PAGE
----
Wealth gap grows in Singapore and India, South Korea and Indonesia address it

Addressing inequality does not depend on a country’s wealth but on political will. The gap between the super-rich and the rest of humanity continues to grow. Most of the world's wealth is concentrated in three regions: North America, Europe and Asia. The total number of Asia’s billionaires rose to 784, toping North America’s 727.


London (AsiaNews) - Singapore and India are among the countries that are fuelling the gap between rich and poor. Conversely, South Korea and Indonesia have been praised for their efforts to reduce inequalities through policies on social spending, taxes and workers' rights, said Oxfam, a confederation of independent charities focused on alleviating global poverty.

The aid agency has launched an index highlighting those nations that do the least to close the divide between haves and have-nots. For Oxfam, inequality does not depend on a country’s wealth but on political will.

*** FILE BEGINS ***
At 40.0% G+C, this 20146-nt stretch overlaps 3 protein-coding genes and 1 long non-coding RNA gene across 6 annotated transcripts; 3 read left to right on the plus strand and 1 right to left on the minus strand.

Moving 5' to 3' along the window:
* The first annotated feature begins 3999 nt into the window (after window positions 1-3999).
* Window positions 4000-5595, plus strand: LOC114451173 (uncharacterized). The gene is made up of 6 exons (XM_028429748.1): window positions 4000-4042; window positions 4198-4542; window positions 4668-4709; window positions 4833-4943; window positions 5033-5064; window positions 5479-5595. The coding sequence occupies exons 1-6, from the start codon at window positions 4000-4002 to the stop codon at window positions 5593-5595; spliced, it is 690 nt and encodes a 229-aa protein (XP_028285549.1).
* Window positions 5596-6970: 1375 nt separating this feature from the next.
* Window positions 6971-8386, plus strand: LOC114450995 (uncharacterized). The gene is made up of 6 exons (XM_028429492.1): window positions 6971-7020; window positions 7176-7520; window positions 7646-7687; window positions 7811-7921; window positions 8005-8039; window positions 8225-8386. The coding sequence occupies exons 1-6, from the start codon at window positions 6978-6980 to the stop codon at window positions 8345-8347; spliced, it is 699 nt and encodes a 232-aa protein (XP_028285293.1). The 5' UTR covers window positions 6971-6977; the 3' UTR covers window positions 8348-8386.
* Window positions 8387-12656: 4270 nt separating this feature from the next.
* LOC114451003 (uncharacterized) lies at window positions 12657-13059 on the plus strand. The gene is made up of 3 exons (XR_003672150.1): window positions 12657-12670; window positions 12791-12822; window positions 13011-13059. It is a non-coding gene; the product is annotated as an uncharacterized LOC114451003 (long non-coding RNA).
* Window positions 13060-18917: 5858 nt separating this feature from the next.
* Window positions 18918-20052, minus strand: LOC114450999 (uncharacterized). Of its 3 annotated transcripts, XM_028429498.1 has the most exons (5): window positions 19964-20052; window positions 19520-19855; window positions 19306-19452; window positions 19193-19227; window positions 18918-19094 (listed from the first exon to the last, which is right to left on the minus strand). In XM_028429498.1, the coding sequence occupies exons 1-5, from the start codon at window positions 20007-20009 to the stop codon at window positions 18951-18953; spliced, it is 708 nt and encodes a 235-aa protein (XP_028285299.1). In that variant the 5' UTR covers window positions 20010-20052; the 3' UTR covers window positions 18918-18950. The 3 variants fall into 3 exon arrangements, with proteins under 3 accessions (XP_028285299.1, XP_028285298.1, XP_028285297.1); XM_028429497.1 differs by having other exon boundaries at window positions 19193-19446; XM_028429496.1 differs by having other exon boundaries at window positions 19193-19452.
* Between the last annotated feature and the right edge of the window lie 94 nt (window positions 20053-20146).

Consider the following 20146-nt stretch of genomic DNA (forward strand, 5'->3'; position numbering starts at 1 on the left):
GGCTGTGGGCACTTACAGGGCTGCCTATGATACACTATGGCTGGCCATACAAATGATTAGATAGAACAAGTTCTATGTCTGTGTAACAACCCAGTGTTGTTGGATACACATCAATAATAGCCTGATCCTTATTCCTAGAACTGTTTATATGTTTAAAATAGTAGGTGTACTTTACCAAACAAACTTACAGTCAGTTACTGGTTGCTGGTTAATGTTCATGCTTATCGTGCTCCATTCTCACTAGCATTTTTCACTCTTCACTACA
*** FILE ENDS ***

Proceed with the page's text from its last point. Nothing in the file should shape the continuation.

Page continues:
Singapore, one of the wealthiest countries in the world, is among the bottom ten on the index. South Korea, 56th on the list, is praised for raising the minimum wage by 16.4 per cent last year.

China (81) ranks ahead of India (147), devoting more than double of its budget to healthcare and almost four times as much its welfare expenditure than India.

Despite such efforts, the worldwide gap between the super-rich and the rest of the world continues to grow. In fact, the global billionaire population grew strongly in 2017, rising by almost 15 per cent to an all-time high of 2,754 individuals.

The net results is that, last year, the world’s wealthiest 42 people owned the equivalent net wealth of 3.7 billion people. The number of people with a net worth equivalent to the bottom 50 per cent of the world’s 7.6 billion population grew from eight to 61.

Currently, most of the world’s wealth is concentrated in three regions. North America accounts for about US$ 3,272 billion and has grown by 22.8 per cent since 2016, whilst Asia’s US$ 2,365 billion share increased by 49.4 per cent, and Europe expanded 4.9 per cent to US$ 2,441 billion.

Led by China, Hong Kong and India, the total number of billionaires in Asia rose to 784, overtaking for the first time North America, which has 727.

In 2017, Hong Kong created 21 new billionaires, bringing its total count to 93 — just 10 fewer than New York.

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